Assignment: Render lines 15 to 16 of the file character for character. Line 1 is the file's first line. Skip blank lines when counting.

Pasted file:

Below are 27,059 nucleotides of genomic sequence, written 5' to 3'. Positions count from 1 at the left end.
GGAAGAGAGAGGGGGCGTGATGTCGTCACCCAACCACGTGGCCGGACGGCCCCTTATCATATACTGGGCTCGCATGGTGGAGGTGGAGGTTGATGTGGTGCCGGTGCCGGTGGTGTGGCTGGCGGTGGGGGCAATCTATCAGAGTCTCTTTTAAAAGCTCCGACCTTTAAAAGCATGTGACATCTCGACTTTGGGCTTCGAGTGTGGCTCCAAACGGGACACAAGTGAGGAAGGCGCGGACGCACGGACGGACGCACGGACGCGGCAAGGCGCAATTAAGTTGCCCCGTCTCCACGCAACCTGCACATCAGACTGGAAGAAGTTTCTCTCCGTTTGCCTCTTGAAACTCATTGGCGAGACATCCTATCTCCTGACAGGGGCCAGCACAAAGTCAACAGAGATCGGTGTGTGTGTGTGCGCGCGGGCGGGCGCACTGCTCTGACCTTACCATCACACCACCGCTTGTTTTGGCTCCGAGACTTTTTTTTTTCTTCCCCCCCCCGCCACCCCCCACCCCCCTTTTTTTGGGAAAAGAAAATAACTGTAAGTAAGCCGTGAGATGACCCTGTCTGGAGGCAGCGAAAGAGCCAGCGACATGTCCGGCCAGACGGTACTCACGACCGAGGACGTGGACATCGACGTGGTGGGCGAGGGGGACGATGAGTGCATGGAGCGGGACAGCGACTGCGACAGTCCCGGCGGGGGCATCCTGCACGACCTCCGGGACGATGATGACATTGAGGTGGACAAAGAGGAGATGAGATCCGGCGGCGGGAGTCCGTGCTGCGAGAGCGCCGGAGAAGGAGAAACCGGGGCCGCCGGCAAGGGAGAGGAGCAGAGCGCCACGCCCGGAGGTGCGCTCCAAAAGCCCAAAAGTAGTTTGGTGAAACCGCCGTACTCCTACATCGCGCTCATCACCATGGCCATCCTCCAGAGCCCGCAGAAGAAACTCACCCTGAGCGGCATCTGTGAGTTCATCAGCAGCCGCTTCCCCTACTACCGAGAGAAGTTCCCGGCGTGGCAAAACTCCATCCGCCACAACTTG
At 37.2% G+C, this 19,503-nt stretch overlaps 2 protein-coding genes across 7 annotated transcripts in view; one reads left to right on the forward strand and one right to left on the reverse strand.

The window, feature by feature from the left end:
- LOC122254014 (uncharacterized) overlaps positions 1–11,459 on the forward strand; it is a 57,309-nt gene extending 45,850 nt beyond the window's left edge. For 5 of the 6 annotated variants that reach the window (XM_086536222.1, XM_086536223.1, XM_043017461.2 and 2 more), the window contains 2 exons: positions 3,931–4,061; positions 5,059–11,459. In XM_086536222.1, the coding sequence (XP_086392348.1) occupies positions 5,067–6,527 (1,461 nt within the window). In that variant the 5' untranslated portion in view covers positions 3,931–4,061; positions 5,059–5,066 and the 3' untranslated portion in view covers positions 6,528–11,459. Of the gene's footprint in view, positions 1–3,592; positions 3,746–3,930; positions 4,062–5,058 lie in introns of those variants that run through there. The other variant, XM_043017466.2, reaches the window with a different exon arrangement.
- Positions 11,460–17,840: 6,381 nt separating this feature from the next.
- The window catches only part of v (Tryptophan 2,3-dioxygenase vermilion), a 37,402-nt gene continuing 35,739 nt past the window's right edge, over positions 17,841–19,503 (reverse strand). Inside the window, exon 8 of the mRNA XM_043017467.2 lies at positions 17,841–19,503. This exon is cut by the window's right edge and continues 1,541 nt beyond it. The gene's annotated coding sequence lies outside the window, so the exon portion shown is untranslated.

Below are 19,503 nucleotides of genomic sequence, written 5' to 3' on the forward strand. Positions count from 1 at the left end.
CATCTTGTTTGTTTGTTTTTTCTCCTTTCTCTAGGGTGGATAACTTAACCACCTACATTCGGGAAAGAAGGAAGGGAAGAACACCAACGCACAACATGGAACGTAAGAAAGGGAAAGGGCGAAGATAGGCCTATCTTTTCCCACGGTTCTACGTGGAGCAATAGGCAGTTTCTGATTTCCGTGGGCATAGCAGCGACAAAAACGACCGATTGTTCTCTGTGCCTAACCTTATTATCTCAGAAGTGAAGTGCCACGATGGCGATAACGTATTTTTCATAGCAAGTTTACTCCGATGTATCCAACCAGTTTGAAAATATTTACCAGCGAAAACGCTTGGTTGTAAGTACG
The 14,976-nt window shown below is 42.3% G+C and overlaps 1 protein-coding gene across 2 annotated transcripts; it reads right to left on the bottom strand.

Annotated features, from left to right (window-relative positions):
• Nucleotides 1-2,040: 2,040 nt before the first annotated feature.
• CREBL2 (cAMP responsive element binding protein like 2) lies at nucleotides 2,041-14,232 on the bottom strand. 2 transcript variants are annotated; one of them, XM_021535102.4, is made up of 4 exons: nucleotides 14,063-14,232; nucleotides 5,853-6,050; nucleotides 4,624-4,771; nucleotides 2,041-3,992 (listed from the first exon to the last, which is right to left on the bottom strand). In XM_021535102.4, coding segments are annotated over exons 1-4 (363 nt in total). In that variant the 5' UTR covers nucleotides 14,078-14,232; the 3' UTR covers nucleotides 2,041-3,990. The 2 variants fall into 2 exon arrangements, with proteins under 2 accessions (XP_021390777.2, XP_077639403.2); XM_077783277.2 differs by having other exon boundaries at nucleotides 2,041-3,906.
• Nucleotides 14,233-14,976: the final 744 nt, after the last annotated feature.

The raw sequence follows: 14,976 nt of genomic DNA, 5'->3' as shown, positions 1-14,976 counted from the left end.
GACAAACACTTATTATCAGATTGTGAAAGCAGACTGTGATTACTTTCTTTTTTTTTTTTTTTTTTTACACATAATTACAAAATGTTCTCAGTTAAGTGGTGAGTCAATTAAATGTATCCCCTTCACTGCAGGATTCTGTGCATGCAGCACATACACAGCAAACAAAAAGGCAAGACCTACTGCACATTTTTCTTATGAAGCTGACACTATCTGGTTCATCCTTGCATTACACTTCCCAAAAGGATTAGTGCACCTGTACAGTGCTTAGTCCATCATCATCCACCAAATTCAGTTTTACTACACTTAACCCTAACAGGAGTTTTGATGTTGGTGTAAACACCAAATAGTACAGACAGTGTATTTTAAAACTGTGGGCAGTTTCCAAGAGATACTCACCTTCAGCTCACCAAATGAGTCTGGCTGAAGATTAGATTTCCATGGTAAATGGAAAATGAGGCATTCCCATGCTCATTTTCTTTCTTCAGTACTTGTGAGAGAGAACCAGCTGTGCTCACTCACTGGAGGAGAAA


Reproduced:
The raw sequence follows: 14,976 nt of genomic DNA, 5'->3' as shown, positions 1-14,976 counted from the left end.
GACAAACACTTATTATCAGATTGTGAAAGCAGACTGTGATTACTTTCTTTTTTTTTTTTTTTTTTTACACATAATTACAAAATGTTCTCAGTTAAGTGGTGAGTCAATTAAATGTATCCCCTTCACTGCAGGATTCTGTGCATGCAGCACATACACAGCAAACAAAAAGGCAAGACCTACTGCACATTTTTCTTATGAAGCTGACACTATCTGGTTCATCCTTGCATTACACTTCCCAAAAGGATTAGTGCACCTGTACAGTGCTTAGTCCATCATCATCCACCAAATTCAGTTTTACTACACTTAACCCTAACAGGAGTTTTGATGTTGGTGTAAACACCAAATAGTACAGACAGTGTATTTTAAAACTGTGGGCAGTTTCCAAGAGATACTCACCTTCAGCTCACCAAATGAGTCTGGCTGAAGATTAGATTTCCATGGTAAATGGAAAATGAGGCATTCCCATGCTCATTTTCTTTCTTCAGTACTTGTGAGAGAGAACCAGCTGTGCTCACTCACTGGAGGAGAAA